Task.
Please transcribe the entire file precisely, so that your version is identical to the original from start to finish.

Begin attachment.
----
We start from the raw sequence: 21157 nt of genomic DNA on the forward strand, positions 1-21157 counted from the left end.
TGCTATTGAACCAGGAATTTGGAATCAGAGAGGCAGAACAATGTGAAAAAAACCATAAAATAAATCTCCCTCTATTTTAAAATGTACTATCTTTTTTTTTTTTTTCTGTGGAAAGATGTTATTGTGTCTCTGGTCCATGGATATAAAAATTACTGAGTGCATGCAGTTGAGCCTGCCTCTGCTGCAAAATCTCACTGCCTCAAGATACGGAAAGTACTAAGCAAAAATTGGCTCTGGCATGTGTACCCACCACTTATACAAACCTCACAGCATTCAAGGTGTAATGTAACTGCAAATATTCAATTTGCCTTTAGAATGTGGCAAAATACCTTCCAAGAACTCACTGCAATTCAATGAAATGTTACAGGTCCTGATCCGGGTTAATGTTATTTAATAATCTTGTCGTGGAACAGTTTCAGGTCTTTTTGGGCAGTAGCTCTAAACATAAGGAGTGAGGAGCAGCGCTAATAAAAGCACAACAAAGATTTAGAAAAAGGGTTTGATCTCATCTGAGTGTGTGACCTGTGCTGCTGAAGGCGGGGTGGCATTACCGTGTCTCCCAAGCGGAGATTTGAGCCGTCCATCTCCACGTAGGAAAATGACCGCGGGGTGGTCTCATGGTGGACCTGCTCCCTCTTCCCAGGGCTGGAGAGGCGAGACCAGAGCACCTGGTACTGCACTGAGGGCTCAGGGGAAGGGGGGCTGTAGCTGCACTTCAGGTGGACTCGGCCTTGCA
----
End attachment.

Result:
We start from the raw sequence: 21157 nt of genomic DNA on the forward strand, positions 1-21157 counted from the left end.
TGCTATTGAACCAGGAATTTGGAATCAGAGAGGCAGAACAATGTGAAAAAAACCATAAAATAAATCTCCCTCTATTTTAAAATGTACTATCTTTTTTTTTTTTTTCTGTGGAAAGATGTTATTGTGTCTCTGGTCCATGGATATAAAAATTACTGAGTGCATGCAGTTGAGCCTGCCTCTGCTGCAAAATCTCACTGCCTCAAGATACGGAAAGTACTAAGCAAAAATTGGCTCTGGCATGTGTACCCACCACTTATACAAACCTCACAGCATTCAAGGTGTAATGTAACTGCAAATATTCAATTTGCCTTTAGAATGTGGCAAAATACCTTCCAAGAACTCACTGCAATTCAATGAAATGTTACAGGTCCTGATCCGGGTTAATGTTATTTAATAATCTTGTCGTGGAACAGTTTCAGGTCTTTTTGGGCAGTAGCTCTAAACATAAGGAGTGAGGAGCAGCGCTAATAAAAGCACAACAAAGATTTAGAAAAAGGGTTTGATCTCATCTGAGTGTGTGACCTGTGCTGCTGAAGGCGGGGTGGCATTACCGTGTCTCCCAAGCGGAGATTTGAGCCGTCCATCTCCACGTAGGAAAATGACCGCGGGGTGGTCTCATGGTGGACCTGCTCCCTCTTCCCAGGGCTGGAGAGGCGAGACCAGAGCACCTGGTACTGCACTGAGGGCTCAGGGGAAGGGGGGCTGTAGCTGCACTTCAGGTGGACTCGGCCTTGCA